Why the Law Should Intervene to Disrupt Pay-Secrecy Norms: Analyzing the Lilly Ledbetter Fair Pay Act through the Lens of Social Norms
Lyons, Sarah, Columbia Journal of Law and Social Problems
This Note addresses the Supreme Court's decision in Ledbetter v. Goodyear Tire & Rubber Co. and the subsequent legislative response, the Lilly Ledbetter Fair Pay Act (LLFPA). Through the LLFPA, Congress overrode the Ledbetter decision and enacted a paycheck-accrual rule for Title VII pay-discrimination cases, the purpose of which is to provide victims with a longer - and more realistic - statute of limitations for pay-discrimination claims. This Note explores the congressional justifications for the LLFPA and the workings of pay-discrimination claims, and argues that the legislation does not address all of the obstacles that prevent victims from effectively challenging pay discrimination because the statute's goals are frustrated by social norms of pay secrecy. This Note argues for a transformative legal intervention to enable Title VII to remedy all instances of pay discrimination.
The gap between male and female earnings is striking: Department of Labor statistics show that, on average, a woman who works full-time makes only seventy-seven to eighty cents on the dollar as compared to a similarly situated man.1 While there are many causes for this striking discrepancy, discrimination in the workplace is one of them.2 Employment discrimination "with respect to . . . compensation, terms, conditions, or privileges of employment . . . because of sex" is illegal under Title VII of the Civil Rights Act of 1964,3 but recognizing, challenging, and remedying illegal pay discrimination under Title VII is far more difficult than appreciating that pay inequality is a widespread societal problem.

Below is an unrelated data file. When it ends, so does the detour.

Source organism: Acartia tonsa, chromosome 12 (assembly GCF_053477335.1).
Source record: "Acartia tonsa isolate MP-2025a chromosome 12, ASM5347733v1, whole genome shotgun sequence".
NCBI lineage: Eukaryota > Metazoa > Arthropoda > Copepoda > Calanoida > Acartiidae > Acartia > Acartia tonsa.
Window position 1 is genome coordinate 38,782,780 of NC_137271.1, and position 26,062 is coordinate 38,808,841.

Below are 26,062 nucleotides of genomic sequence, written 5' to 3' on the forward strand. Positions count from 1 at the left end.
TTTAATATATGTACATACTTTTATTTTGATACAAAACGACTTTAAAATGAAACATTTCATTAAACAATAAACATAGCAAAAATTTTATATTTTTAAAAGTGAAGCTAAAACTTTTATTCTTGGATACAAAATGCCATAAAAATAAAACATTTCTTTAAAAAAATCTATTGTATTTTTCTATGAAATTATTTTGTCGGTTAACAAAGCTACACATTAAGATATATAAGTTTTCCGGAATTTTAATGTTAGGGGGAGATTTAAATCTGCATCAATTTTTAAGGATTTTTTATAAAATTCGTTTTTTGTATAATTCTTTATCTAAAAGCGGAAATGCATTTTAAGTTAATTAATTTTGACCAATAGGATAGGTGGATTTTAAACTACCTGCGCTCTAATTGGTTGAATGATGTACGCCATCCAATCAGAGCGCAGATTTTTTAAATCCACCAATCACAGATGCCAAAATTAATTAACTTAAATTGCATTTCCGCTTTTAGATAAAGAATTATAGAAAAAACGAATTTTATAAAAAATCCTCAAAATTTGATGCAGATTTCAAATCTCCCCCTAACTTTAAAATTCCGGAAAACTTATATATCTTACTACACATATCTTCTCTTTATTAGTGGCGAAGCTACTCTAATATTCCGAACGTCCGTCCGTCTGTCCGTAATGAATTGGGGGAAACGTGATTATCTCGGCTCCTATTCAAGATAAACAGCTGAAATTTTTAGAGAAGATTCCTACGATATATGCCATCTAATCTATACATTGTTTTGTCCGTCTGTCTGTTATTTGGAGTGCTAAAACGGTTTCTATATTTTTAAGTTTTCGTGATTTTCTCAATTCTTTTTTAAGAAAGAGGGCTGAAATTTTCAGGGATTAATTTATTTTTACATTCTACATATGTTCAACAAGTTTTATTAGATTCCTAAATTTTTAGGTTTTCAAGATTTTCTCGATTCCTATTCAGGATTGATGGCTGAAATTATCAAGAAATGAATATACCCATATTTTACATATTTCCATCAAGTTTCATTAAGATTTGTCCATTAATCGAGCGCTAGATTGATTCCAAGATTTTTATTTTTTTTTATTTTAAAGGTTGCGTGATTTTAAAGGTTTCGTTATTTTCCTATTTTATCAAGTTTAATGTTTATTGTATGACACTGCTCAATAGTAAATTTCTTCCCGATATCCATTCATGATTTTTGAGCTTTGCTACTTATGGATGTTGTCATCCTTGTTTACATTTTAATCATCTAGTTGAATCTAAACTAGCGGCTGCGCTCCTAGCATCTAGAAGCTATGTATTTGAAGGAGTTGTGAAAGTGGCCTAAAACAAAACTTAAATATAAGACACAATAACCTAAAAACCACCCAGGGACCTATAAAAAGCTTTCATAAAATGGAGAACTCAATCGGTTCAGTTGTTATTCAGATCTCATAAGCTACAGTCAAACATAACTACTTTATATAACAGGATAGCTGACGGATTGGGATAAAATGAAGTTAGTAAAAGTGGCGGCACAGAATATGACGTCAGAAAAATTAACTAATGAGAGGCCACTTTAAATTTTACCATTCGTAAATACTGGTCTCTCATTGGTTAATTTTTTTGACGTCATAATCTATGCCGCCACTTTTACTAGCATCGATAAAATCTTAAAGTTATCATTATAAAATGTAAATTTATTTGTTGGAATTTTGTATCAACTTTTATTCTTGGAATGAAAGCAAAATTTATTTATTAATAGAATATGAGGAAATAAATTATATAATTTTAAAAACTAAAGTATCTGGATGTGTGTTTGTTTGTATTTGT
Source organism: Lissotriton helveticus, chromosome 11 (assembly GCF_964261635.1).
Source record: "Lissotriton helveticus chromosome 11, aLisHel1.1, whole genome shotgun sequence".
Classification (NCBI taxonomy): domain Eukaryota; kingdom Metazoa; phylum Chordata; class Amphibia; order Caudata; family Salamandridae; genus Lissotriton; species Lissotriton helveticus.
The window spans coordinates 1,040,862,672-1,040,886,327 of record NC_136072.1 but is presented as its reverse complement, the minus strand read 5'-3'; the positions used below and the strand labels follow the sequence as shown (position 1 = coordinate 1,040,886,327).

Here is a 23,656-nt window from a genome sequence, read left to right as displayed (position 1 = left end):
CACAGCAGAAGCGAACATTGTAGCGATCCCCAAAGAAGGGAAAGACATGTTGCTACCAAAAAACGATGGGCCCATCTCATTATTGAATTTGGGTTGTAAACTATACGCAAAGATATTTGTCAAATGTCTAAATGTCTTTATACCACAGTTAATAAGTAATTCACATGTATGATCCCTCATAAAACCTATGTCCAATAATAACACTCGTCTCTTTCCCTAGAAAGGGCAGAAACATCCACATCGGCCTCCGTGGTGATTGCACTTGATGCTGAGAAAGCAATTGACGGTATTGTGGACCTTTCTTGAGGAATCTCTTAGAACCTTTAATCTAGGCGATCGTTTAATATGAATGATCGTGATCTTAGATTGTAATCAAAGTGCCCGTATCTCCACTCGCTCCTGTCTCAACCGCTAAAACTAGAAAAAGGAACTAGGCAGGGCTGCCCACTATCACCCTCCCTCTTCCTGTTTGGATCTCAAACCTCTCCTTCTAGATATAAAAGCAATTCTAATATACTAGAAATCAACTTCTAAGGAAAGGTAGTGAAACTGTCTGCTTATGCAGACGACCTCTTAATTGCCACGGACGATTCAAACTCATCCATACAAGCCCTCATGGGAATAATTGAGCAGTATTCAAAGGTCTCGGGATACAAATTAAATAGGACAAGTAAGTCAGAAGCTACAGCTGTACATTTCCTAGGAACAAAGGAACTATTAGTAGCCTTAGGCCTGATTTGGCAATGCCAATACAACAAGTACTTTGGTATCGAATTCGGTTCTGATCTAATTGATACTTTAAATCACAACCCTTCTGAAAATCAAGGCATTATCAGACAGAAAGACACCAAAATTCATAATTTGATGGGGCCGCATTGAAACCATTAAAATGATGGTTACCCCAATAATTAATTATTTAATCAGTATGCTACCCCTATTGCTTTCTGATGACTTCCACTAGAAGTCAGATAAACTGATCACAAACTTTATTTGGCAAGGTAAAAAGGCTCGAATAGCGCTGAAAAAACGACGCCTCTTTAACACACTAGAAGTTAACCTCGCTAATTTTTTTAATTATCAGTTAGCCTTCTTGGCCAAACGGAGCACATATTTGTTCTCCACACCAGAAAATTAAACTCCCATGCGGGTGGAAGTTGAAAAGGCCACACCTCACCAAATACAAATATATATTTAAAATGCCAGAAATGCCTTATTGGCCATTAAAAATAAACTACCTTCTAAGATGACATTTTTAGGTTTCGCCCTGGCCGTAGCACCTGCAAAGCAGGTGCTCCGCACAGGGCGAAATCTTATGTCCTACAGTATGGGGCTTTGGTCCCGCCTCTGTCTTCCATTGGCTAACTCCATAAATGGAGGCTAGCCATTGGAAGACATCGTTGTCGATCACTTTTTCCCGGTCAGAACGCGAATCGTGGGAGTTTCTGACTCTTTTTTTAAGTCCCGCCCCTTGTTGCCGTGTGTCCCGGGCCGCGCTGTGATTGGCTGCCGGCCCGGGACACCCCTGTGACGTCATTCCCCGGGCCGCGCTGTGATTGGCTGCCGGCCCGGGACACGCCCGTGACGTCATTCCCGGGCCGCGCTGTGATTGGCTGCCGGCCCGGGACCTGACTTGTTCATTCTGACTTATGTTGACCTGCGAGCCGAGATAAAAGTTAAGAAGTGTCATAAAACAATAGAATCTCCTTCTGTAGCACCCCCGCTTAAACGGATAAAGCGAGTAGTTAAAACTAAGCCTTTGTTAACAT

The pay gap is present in all sectors of the United States economy, and in all fields.4 Although many critics dismiss the pay gap as the result of individual female choices (for example, the socalled "choice" to take time off from the labor market after having a baby or to work fewer hours due to family responsibilities) or market forces,5 statistical and economic studies confirm that the pay gap cannot solely be attributed to choices made by employees.6 Rather, a significant portion of the gap is unexplained by either market forces or individual choices and is likely caused by pay discrimination by employers.7 Although the pay gap began to shrink after the passage of the Equal Pay Act in 19638 and Title VII of the Civil Rights Act of 1964, the gap persists and the pace at which it shrinks has slowed since the 1990s.9
During the second presidential debate in October 2012, the candidates were asked about the gender pay gap.10 President Obama responded by highlighting that the first bill that he signed as President was the Lilly Ledbetter Fair Pay Act (LLFPA).11 Further, President Obama, referring either to the Ledbetter v. Godyear Tire and Rubber Co., Inc. decision (which held that the charging period for a Title VII pay-discrimination claim begins when the challenged compensation decision is made by the employer, and does not restart anew after each paycheck is issued) specifically or to pay inequality generally, stated "so, we fixed that."12
This response is representative of the popular narrative surrounding the LLFPA, which regards the Act as an expansive and novel legislative solution to the pay gap.13 The LLFPA is a direct legislative response to a Supreme Court decision that had created a nearly insurmountable procedural hurdle for many plaintiffs challenging pay discrimination under Title VII.14 Congress passed the LLFPA to amend Title VII to provide employees with a realistic avenue to bring claims of pay discrimination within the relevant charging period.15 But the mechanics of the LLFPA, and pay-discrimination lawsuits generally, analyzed below, show that the LLFPA is only a partial remedy and cannot be expected to entirely eliminate pay inequality.16
Because pay inequality is incredibly pervasive, it necessarily requires a sweeping, transformative legal intervention. Such an intervention must get at the root of the problem in order to be truly effective: it must disrupt and reconstitute the widespread social norms that shroud pay in secrecy. …